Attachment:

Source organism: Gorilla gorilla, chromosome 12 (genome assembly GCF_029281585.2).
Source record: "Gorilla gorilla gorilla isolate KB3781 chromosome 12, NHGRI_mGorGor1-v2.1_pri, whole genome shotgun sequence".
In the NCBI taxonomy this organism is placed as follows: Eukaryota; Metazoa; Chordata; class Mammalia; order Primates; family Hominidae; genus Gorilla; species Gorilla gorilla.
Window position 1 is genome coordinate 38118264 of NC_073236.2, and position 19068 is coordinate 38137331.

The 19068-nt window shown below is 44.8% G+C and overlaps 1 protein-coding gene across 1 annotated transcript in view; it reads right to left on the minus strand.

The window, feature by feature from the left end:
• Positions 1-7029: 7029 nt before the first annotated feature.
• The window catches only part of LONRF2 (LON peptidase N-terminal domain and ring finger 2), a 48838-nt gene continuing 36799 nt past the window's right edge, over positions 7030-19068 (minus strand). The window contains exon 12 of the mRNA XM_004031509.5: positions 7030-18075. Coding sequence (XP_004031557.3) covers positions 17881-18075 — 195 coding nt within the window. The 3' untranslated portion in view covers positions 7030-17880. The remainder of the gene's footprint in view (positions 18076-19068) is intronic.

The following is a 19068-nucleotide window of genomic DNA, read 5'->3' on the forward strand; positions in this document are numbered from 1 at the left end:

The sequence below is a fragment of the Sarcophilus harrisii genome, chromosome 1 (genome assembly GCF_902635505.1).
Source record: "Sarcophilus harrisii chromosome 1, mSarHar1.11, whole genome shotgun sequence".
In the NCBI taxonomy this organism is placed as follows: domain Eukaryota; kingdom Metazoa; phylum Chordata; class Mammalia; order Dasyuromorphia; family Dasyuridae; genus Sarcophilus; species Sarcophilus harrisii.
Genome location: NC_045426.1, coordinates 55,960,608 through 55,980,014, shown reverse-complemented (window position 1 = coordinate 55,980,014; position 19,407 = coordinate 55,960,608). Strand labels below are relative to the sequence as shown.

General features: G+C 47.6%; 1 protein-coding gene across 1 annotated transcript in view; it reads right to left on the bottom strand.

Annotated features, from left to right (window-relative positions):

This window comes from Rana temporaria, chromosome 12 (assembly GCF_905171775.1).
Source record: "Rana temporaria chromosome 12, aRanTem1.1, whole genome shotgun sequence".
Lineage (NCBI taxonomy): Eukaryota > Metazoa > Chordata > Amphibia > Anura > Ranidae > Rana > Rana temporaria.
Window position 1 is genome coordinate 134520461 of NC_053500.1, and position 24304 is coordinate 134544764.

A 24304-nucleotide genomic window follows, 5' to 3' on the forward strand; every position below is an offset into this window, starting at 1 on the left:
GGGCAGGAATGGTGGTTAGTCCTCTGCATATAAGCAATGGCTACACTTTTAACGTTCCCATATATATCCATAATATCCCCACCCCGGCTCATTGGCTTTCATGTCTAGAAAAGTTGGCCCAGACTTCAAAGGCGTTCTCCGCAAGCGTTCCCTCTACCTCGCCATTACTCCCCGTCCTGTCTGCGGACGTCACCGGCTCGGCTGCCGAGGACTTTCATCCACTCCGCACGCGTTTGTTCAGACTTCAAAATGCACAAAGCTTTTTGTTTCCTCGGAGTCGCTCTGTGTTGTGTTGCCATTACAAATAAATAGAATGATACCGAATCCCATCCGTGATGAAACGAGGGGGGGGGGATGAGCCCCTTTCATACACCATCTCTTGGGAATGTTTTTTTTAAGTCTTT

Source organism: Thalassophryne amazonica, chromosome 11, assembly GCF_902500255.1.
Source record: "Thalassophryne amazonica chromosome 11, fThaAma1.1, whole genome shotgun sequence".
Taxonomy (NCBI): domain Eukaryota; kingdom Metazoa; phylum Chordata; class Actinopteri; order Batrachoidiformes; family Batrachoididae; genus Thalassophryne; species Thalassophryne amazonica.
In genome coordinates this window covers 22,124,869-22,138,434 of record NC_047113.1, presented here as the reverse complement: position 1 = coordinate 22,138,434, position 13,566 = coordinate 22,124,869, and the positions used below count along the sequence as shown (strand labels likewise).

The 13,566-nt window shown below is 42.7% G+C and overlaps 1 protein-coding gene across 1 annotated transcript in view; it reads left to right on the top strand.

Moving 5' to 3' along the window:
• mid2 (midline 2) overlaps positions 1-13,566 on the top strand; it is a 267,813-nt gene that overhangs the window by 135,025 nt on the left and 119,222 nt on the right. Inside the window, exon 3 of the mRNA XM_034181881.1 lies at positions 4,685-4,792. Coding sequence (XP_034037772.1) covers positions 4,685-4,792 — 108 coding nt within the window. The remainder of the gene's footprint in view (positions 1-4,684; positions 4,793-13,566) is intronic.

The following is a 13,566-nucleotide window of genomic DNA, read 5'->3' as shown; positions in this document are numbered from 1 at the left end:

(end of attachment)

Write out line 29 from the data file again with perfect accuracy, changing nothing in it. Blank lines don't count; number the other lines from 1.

The following is a 13,566-nucleotide window of genomic DNA, read 5'->3' as shown; positions in this document are numbered from 1 at the left end: